When I reminisce about the good old days, you know, back when every day did not begin and conclude in our bedrooms and going out was an option we had a choice in saying no to, a glass of whisky strikes as a common fixture in most fun memories. The funny thing is, when I first started drinking whisky I was perfectly okay with guzzling a glass of Johny Walker and Imperial Blue with equal gusto. But it took me about a year or two, to transition to the dark side of whisky snobbery.
Okay, I'm lying. I really don't know all that much, except for what practical experience and conversations with fellow fans of the liquor have taught me over a few years. But along this tipsy journey, I've also discovered a number of crucial and fun whisky facts that in retrospect, I wish would've known when I first started drinking it. Well, unsolicited wisdom sharing is one of my two hobbies, the other being drinking whisky, of course. So putting two and two, here are 10 things to know about whisky before you can deem yourself a pro during dinner conversations.
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1. What's With The "e" in Whiskey
First things first, I'm going to answer a question all of us at some point have wondered about, but chosen not to ask out loud. The answer to "is it whiskey or whisky" differs with geography. In general, Americans and the Irish go with "whiskey" while Canadians, Scots and the rest of the world, including Indians, prefer "whisky".
2. Geographical Division In Whisky Types
One of the most important whisky facts one should know about revolves around the categorisation under the broad umbrella term of "whisky". Technically to qualify as whisky, a liquor has to fall under the class of distilled alcohol that has been made from some kind of fermented grain mash, like wheat or barley. Depending on the exact composition, a liquor that makes the cut can be further classified into several types. The 6 main whisky types or at least the ones most commonly consumed are Scotch, Bourbon, American Rye, Irish Whiskey, Canadian Whisky, and Japanese Whisky, with the first three being the most popularly known ones.
3. More Whisky Types
3. In addition to classification on the basis of geography, whisky is also categories on the basis of how its made. There are three primary types, namely, single malt, single cask and blends. Single malts are whiskies that were distilled and mixed at the same distillery while single cask whiskies are the ones bottled from the same cask or barrel.
4. What Is A Red Label Whisky?
Globally, the most commonly consumed whisky is a blend, which is made by mixing different varieties of whiskies from various malt and grain distilleries. Even if you're a whisky novice, you've likely heard someone getting one, or you yourself have had a Black Label or a Red Label. These different "labels" so to speak, are just different blends or combinations created by one of the most popular and well-known whisky brands in the world, Johnnie Walker.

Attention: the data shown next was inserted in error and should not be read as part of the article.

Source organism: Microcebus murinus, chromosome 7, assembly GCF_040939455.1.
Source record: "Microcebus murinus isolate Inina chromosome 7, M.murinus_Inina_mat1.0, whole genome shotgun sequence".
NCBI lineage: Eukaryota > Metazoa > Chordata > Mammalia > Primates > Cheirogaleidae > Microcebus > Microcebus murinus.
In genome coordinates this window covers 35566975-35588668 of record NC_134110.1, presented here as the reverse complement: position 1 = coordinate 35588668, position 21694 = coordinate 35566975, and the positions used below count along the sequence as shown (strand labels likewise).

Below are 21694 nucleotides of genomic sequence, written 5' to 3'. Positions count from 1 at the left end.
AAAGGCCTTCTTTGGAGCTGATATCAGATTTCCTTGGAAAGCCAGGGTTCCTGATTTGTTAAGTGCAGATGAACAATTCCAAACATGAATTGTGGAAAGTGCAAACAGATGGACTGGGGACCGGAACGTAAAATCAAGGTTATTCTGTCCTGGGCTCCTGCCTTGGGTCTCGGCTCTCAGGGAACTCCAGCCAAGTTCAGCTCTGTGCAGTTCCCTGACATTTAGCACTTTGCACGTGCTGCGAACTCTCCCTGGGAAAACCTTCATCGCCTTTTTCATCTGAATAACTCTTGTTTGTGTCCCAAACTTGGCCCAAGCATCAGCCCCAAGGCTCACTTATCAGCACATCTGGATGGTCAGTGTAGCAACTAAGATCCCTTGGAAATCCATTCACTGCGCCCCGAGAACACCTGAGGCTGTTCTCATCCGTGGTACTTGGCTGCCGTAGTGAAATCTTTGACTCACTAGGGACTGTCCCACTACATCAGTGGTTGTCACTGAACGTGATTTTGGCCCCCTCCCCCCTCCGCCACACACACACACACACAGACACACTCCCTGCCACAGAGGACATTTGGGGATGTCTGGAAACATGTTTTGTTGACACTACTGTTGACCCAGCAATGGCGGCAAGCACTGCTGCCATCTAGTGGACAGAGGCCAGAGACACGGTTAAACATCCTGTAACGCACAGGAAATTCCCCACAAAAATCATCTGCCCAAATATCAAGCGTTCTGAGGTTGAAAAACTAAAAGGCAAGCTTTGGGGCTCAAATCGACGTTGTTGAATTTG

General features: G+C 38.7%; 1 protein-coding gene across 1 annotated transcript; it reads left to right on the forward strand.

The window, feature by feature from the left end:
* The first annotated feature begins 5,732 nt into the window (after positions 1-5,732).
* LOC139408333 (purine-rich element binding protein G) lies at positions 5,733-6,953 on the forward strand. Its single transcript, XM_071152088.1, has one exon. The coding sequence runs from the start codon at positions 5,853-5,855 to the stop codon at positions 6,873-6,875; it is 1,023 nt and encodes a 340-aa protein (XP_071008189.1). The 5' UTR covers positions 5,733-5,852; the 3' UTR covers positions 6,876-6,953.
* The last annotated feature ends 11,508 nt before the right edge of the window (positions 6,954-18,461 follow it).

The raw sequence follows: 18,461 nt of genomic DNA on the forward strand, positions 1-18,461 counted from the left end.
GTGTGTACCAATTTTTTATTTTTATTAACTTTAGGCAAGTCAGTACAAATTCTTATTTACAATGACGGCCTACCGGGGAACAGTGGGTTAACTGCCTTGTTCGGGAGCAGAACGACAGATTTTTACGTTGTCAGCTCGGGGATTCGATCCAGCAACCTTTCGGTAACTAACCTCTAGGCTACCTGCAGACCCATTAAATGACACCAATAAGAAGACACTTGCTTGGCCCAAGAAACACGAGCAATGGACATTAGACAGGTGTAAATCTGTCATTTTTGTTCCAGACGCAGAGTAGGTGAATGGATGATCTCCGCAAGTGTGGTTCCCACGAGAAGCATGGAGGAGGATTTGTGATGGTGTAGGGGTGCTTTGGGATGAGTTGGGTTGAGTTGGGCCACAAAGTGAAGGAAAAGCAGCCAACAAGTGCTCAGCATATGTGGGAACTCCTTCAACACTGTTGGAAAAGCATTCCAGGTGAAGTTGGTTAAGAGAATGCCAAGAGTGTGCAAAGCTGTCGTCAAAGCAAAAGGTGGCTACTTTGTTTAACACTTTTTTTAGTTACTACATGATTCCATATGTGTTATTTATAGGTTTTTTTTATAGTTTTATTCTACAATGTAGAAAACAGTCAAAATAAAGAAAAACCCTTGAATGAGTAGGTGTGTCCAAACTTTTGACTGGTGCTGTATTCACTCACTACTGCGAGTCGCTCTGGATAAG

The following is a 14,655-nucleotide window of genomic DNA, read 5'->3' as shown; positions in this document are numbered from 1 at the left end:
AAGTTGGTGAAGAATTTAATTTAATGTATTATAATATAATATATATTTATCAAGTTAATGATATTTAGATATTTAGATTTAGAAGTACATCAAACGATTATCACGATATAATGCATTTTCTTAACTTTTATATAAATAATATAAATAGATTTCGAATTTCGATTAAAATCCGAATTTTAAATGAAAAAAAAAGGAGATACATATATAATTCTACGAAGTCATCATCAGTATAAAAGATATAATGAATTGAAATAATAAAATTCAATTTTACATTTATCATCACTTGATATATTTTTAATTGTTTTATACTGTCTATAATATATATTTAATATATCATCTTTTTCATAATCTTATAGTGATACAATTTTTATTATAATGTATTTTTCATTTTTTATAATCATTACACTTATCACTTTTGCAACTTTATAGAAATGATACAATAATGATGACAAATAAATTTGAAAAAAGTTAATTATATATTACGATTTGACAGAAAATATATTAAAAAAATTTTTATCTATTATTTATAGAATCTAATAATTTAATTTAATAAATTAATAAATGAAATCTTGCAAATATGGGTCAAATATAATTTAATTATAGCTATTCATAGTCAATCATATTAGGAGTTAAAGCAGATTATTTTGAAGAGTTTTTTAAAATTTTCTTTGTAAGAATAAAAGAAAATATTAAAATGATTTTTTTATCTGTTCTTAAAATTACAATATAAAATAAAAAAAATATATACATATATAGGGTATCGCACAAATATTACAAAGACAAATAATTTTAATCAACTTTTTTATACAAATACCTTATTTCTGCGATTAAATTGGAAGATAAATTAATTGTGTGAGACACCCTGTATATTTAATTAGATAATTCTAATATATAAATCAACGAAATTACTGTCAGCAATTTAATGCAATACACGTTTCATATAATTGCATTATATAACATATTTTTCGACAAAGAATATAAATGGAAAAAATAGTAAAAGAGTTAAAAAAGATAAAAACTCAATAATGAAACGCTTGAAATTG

5. What You Should Have Whisky With
Most people who're familiar with whisky will advise you against drinking it on the rocks unless you're sipping on a glass of blended whisky or scotch. It's mostly recommended you either drink it neat if you've developed the stomach for it, or add some water. Water is the most recommended whisky mixture because a small quantity works well to open up the flavours, unlike diluting your drink like melting ice would.
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6. Whisky In Cocktails
Drinking whisky neat isn't a mandate for looking tough, and some of the most popular cocktails in the world contain whisky. Case in point? The Old Fashioned. There's also The Manhattan, Whisky Sour, Irish Coffee and Jack and Coke. What I mean is, if neat whisky isn't your thing, there are a bunch of other recipes for consuming it that you can pick from.
7. Whisky In Food
If you truly enjoy whisky, you don't need to limit yourself to just drinking it! One of the most under-rated whisky facts involves its prowess as a cooking ingredient. You can cook whisky off so you won't get inebriated, but adding some liquor to a yummy recipe, can accentuate flavours and take the taste up a notch.
8. Whisky & Ageing
Whisky does not mature in a bottle, it only ages in a barrel. The age of a whisky is actually the time period between distillation and bottling, which means simply because you've had a bottle around longer, doesn't mean it's superior to a recently bought one. Unless it was aged in a barrel for a longer period of time.
9. Whisky Tip For Beginners
If you've recently grown fond of the liquor, start your whisky journey with lighter flavours in order for your palate to develop. Also, avoid downing your whisky, since it's a drink you need to savour to fully appreciate. Instead, you'll gain a better understanding of flavours and notes if you swirl the liquid in your mouth before gulping it down.
10. World Whisky Day
The third Saturday of May every year is recognised as World Whisky Day, which means another reason to celebrate your favourite liquor is right around the corner!